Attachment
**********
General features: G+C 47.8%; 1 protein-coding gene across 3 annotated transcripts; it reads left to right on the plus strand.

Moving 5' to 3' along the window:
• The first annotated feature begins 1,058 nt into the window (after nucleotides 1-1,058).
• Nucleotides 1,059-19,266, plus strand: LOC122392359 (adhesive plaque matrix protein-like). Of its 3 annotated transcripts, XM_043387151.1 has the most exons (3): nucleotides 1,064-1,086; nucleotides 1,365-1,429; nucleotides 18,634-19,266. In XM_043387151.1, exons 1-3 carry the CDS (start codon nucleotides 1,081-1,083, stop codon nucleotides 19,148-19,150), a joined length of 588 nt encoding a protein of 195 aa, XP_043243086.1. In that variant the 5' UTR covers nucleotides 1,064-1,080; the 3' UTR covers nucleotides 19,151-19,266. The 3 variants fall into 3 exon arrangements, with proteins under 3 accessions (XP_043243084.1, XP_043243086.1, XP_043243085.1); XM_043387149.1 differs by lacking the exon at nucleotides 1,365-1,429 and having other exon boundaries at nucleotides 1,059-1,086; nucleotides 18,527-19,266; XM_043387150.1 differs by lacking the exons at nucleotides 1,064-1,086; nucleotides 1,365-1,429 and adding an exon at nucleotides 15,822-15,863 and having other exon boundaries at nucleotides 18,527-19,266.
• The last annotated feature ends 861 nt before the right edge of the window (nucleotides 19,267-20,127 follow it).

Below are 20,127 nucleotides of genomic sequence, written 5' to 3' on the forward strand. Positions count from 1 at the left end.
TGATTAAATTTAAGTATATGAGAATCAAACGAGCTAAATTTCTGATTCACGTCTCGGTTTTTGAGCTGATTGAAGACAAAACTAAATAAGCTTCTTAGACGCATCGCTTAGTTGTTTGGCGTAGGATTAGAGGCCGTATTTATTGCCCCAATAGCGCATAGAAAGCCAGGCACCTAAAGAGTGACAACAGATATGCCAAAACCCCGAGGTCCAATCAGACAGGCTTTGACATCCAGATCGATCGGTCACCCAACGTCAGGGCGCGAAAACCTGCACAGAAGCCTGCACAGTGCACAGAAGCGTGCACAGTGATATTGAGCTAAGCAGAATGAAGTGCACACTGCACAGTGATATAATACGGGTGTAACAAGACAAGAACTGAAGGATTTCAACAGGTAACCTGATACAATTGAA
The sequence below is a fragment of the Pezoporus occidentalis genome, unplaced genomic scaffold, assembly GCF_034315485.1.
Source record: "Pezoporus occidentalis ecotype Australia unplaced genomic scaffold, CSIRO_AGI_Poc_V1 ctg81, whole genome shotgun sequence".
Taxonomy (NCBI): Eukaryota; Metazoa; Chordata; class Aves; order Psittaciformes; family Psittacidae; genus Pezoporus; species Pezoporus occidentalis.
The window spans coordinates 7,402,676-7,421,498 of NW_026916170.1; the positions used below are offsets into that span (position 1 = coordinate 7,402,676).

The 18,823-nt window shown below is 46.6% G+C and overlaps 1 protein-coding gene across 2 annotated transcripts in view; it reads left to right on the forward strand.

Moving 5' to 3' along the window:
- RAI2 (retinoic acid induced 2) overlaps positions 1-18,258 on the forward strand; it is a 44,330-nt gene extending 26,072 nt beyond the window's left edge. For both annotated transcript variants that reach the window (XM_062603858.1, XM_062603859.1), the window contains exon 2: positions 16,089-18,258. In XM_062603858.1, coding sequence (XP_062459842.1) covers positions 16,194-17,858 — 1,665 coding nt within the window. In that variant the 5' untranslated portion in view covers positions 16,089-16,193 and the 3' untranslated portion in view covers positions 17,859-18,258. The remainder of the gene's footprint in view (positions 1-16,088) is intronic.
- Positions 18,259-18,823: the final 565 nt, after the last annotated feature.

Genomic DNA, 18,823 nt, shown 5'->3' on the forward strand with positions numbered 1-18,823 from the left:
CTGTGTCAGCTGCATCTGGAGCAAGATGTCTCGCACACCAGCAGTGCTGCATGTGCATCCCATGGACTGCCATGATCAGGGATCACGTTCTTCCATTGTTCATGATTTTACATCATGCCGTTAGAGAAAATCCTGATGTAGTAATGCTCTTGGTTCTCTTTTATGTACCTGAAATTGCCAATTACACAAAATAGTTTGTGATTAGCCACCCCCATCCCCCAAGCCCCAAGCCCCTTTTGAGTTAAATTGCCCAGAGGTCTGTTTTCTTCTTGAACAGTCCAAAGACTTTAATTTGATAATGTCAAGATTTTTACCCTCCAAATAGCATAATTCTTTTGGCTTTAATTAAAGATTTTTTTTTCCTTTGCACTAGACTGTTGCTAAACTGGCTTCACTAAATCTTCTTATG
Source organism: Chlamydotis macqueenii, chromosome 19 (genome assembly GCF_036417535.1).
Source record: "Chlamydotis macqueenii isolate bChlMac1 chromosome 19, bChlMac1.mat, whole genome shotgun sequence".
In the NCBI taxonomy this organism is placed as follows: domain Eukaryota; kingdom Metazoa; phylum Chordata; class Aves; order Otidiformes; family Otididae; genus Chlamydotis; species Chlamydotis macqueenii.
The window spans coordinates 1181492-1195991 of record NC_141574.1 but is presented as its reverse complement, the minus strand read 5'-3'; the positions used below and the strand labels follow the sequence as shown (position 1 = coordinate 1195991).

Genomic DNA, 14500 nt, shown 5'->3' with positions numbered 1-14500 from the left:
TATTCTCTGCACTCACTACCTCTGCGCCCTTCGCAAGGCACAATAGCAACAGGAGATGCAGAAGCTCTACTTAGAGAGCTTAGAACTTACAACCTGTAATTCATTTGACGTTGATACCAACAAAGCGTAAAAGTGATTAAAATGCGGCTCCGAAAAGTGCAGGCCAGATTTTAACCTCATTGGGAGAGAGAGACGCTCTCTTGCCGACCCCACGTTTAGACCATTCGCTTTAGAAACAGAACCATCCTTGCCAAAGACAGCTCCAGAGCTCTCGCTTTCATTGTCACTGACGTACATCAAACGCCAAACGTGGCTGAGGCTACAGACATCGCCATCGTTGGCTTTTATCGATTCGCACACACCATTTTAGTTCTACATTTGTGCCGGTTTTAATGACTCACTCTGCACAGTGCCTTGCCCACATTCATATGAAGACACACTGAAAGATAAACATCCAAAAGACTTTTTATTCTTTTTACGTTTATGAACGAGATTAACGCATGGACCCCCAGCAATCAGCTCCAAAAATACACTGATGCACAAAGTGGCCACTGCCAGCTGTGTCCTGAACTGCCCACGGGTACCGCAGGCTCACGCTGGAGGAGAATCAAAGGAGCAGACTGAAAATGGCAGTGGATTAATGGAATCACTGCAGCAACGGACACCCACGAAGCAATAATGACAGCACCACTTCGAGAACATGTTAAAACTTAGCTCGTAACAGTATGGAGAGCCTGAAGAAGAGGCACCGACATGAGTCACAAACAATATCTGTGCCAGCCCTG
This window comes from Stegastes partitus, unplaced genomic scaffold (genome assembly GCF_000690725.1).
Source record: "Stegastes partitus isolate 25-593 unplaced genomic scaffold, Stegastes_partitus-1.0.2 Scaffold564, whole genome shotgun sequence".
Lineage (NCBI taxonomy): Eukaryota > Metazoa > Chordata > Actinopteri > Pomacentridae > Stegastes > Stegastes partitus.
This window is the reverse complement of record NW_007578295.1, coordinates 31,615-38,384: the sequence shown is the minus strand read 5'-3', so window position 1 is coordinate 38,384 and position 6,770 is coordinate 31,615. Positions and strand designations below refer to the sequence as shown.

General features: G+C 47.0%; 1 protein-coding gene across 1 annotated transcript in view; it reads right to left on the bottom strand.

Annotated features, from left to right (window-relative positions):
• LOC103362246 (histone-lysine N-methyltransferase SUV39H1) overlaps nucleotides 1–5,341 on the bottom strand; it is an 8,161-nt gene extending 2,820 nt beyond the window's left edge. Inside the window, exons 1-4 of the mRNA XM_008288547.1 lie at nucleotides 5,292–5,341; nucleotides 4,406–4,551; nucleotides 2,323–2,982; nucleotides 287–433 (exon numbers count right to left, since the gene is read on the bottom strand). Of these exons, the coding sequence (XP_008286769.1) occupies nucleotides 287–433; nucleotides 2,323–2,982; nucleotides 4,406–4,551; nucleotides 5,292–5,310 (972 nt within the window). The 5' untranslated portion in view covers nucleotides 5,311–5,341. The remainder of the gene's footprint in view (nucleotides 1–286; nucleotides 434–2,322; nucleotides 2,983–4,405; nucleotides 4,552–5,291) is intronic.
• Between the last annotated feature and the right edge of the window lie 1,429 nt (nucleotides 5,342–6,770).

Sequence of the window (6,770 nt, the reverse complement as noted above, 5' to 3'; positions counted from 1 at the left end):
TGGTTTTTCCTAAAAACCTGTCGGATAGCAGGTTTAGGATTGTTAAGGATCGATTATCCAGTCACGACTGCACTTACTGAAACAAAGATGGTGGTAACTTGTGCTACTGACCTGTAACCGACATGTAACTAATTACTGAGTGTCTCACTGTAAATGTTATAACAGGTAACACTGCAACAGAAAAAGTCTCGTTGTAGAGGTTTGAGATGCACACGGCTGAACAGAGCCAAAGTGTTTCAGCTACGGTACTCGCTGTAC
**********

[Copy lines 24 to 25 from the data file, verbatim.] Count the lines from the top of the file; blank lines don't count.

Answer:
This window comes from Stegastes partitus, unplaced genomic scaffold (genome assembly GCF_000690725.1).
Source record: "Stegastes partitus isolate 25-593 unplaced genomic scaffold, Stegastes_partitus-1.0.2 Scaffold564, whole genome shotgun sequence".